High-efficiency thin-film triple-junction PV panel from Sharp being tested in space
Japan Aerospace Exploration Agency placed the PV panels on a supply ship to the ISS.
Jan 10th, 2017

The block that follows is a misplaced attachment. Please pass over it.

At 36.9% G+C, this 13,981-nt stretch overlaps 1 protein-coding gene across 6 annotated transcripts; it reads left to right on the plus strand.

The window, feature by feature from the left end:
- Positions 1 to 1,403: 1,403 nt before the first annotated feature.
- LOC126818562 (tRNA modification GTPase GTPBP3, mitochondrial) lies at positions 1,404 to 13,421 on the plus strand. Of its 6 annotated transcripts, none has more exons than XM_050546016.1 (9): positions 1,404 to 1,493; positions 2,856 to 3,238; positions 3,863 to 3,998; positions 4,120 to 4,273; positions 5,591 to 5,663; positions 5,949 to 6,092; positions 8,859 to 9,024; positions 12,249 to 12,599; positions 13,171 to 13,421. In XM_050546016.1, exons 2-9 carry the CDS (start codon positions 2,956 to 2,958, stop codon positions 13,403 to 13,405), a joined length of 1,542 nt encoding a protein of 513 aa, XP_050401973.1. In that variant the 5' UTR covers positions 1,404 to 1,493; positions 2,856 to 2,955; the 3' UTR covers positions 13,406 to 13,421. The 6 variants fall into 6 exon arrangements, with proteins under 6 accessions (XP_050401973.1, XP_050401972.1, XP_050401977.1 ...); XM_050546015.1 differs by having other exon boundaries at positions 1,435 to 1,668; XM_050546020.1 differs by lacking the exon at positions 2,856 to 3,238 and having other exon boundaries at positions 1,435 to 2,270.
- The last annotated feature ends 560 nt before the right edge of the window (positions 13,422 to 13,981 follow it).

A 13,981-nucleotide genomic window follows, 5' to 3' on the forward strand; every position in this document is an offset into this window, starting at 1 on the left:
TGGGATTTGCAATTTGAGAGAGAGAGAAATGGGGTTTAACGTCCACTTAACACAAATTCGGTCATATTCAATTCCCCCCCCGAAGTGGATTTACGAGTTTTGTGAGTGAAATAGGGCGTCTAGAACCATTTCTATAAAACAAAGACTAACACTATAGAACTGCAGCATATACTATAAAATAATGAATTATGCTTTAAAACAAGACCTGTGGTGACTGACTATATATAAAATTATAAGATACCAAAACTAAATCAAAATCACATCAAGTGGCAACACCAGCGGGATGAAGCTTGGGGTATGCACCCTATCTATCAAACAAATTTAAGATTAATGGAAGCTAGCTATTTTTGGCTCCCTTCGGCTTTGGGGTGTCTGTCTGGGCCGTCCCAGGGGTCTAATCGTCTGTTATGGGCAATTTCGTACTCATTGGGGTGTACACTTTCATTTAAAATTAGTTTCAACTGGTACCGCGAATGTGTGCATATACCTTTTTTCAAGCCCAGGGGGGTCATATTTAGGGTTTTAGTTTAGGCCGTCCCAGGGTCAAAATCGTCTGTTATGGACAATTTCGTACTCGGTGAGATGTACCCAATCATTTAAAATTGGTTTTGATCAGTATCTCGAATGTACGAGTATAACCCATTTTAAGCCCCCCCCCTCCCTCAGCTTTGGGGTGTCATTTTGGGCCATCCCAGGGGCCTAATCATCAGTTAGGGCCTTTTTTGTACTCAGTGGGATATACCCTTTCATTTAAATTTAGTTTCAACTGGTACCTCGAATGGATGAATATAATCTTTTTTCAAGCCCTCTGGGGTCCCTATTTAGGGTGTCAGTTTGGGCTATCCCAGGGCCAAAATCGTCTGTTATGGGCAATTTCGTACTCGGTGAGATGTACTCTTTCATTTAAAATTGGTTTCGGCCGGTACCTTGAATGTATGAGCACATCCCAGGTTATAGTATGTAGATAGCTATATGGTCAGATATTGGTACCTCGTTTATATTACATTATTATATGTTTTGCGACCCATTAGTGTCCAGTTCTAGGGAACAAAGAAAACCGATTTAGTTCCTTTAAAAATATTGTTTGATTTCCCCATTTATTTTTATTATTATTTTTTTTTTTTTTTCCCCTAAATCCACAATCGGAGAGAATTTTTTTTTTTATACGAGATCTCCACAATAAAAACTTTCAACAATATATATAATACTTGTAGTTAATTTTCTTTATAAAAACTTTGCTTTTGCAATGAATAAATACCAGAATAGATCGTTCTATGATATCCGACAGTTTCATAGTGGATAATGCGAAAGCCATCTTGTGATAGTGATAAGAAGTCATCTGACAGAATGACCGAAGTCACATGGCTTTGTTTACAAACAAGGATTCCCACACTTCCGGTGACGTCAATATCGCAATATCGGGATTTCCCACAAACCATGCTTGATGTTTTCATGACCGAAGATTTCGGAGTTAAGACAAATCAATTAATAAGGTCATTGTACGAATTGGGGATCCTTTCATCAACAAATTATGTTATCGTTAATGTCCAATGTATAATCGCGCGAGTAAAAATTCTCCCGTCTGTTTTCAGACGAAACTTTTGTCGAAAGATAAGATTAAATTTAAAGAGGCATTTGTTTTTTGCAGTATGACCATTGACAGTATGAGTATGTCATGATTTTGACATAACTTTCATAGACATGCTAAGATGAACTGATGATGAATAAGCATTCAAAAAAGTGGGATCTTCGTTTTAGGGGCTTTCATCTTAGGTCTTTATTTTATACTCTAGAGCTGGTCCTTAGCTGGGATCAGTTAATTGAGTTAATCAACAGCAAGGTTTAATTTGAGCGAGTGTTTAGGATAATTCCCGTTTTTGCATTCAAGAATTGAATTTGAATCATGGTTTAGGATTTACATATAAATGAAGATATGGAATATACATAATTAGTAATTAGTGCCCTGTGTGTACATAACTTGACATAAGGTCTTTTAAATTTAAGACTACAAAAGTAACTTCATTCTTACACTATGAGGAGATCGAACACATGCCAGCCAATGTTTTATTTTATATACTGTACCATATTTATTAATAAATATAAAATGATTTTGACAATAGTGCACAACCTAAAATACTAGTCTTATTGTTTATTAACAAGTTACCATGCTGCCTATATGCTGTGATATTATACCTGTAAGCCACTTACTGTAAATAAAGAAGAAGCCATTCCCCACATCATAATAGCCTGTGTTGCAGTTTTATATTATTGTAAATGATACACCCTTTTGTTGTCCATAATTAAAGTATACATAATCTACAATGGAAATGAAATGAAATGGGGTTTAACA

(Image: JAXA) As noted by Tech-On!, the Japan Aerospace Exploration Agency (JAXA; Tokyo, Japan) has revealed that it mounted thin-film triple-junction solar panels on the "Kounotori No. 6," an unmanned Japanese spacecraft launched on December 9, 2016 from Tanegashima Space Center to ship supplies to the International Space Station (ISS). The position where the photovoltaic (PV) panels were installed is used as a platform for verification tests. The verification test of the solar panels will be carried out in orbit and will last until reentering the aerosphere. The solar panel, which was developed by Sharp (Osaka, Japan), combines three kinds of solar cells made from III-V semiconductor materials that each use a different spectral region for PV conversion. The conversion efficiency of the solar panel is about 32%, which JAXA claims is the world's highest efficiency for a practical space-based solar panel. The previous efficiency record was 29.5%. In May 2016, Sharp announced that it had achieved a module conversion efficiency of 31.17% with triple-junction compound solar cells in a nonconcentrating configuration. The individual size of the new solar cell is about 27 cm2, and its weight is as low as 0.33 g. The weight reduction was realized by using a plastic film as a substrate. Sharp's previous space solar cell uses a glass substrate and weighs 2.2 g. The film substrate is not only lightweight but also flexible and can be attached to the main body of a satellite. The system for the verification test is equipped with instruments for measuring current, voltage, and temperature of the solar panels. JAXA is examining whether the panels can withstand the forces of launch as well as cosmic and ultraviolet rays in space. Sources:http://techon.nikkeibp.co.jp/atclen/news_en/15mk/010601063/https://en.wikipedia.org/wiki/Kounotori_6